A 3D printer - part 1
Now that one machine is working well, it's time to make another. While idly browsing the wide wide world of web recently, I came across the Printrbot Simple, which is a remarkably simple and compact 3D printer. Now I've wanted a 3d printer for some time, however they have always required a lot of components, many of them specialised and difficult to get a hold of.
The Printrbot Simple however uses laser cut wood for the bulk of it, and nothing too complex for the rest.
So after studying it for a while, I set about making one.
A 3d printer is a printer that extrudes melted plastic to build up solid objects, layer by layer. The quality is acceptable, although not nearly good enough for model making. However a 3d printer really shines through for fabricating components for other machines: brackets, mounts, supports, etc. Items that would require lots of tedious measuring, cutting, drilling, milling, sawing, glueing, and so forth can instead be quickly designed on the computer and then printed out, ready to be used. The parts are accurate and repeatable, which makes it great for rapidly producing all sorts of items.
I started off by making a complete model of the printer in Autodesk Inventor, a 3D solid modeling program. By virtually building it I was able to verify that everything lined up, clearances were ok, whether I would have enough material, and what size objects I'd be able to produce when done.
Happy with the 3D model I produced a set of plans and printed them out. The first bit I attacked was the extruder, which is responsible for pushing raw plastic filament into the "hot end". The hot end melts the plastic before it exits from a small nozzle and becomes part of the finished item.
An extruder's function is fairly simple; it needs to grip the filament and feed it at a controlled rate. To grip one needs to apply pressure, and have a knurled or grippy surface. The feed it, one needs a strong motor to push it into the melting chamber at a slow controllable speed. This usually implies a very strong motor, or a geared drive system.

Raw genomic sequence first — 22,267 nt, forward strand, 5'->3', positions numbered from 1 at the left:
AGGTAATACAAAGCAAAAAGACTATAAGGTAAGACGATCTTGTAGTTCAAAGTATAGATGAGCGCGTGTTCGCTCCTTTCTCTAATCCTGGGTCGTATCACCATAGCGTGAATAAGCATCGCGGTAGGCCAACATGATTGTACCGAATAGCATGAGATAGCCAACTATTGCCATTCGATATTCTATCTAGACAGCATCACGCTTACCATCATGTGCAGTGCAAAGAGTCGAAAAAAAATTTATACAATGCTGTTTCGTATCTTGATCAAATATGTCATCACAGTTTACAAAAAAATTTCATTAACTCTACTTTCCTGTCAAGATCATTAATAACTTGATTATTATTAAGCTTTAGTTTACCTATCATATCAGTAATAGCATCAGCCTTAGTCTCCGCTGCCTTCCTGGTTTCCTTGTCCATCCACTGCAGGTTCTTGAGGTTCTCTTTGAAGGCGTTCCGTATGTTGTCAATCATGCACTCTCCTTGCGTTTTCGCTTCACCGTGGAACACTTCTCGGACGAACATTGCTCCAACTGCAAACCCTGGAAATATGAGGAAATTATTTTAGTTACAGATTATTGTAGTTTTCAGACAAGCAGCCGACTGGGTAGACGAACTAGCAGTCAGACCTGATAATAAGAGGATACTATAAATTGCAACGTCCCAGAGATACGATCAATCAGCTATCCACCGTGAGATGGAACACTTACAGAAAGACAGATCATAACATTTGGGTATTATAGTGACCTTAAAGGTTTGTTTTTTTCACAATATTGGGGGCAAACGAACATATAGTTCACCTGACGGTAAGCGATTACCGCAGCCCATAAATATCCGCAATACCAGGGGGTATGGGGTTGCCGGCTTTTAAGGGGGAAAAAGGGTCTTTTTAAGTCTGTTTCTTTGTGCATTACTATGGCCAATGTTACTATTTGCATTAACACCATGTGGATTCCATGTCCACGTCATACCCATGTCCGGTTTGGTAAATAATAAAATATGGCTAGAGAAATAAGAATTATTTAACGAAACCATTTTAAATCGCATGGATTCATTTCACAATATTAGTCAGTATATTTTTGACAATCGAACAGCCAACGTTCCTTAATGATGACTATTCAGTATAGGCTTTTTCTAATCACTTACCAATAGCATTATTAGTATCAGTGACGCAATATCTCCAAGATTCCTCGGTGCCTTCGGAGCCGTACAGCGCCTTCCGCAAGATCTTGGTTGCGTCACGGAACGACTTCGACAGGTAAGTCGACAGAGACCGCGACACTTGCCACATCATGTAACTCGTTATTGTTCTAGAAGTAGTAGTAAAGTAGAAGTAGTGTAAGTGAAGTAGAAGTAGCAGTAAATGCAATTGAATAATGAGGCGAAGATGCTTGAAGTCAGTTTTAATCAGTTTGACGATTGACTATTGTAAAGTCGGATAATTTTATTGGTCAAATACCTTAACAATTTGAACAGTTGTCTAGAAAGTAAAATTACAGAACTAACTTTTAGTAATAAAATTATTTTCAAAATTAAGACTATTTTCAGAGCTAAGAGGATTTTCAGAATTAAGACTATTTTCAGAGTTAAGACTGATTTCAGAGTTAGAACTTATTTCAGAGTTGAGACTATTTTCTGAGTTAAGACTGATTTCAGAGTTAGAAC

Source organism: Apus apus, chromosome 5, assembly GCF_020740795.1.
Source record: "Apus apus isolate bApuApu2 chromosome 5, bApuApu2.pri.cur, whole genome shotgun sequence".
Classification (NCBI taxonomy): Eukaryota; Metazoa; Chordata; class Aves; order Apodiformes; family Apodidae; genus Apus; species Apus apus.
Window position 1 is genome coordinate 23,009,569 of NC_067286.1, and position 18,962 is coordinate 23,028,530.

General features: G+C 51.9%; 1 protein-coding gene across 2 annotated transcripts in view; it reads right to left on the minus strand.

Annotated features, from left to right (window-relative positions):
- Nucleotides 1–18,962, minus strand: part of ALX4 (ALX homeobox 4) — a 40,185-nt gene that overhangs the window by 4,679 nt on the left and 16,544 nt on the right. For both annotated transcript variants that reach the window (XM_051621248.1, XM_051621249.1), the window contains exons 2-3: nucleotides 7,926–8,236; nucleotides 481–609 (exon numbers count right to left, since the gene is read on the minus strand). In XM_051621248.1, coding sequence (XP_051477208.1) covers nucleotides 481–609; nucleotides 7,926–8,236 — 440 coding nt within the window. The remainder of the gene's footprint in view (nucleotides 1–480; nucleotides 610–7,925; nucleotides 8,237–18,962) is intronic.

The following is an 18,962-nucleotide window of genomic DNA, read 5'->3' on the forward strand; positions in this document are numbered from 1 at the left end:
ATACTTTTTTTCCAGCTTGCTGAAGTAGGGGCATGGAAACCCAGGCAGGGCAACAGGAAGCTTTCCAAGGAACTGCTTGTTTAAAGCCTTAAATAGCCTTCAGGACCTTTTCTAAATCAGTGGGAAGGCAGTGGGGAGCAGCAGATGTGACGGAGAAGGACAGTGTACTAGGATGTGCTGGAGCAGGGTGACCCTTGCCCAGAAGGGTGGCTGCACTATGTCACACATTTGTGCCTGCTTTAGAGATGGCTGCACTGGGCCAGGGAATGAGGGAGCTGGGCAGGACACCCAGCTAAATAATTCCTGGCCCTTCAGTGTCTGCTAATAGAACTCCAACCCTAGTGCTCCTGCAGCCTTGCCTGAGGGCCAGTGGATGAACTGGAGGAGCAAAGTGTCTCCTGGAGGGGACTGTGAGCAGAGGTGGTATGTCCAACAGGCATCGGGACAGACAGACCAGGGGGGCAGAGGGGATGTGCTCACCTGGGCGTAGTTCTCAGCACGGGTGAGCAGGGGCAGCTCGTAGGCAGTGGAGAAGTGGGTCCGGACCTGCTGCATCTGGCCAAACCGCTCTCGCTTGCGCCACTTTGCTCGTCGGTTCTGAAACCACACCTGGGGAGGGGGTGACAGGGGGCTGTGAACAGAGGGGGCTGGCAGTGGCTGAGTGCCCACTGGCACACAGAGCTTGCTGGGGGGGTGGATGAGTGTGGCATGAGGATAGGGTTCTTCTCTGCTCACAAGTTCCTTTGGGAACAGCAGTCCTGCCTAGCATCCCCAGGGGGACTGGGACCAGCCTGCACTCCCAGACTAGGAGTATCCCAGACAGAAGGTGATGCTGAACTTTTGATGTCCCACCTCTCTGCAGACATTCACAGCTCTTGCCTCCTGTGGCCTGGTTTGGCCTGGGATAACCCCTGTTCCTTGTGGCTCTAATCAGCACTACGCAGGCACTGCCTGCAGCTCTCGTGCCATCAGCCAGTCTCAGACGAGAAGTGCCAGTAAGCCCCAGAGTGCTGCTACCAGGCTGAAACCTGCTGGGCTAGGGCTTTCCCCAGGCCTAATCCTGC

While playing around, I discovered that I had all the parts I needed, thanks to one of the printers I'd dismantled. I had a strong stepper motor with a gear already attached, and a matching large nylon gear connected to the paper feed roller, which is coated in a dark stucco texture to better grip the paper.
I designed it all on the computer from some careful real-life measurements of the donor components. I produced some cutting template programs of the finished layers and milled them on my CNC machine. The raw, unsanded result:
After sanding and gluing together each layer, I was left with this:
The stepper motor is at the rear. This drives a small gear which meshes with the larger gear, which turns the textured shaft. The fold out piece at right will be push the filament against the textured rod. It contains an idler pulley, made from a 608zz ball bearing. You can see the arrangement here:
The whole thing went together very nicely, with all the holes in the right place, and the mounting standoffs on the motor helping hold everything together.
That's the extruder done pretty much done. Just need to add a couple of holes for the filament to go through. I've already started cutting out the remaining parts, but that can wait for another post.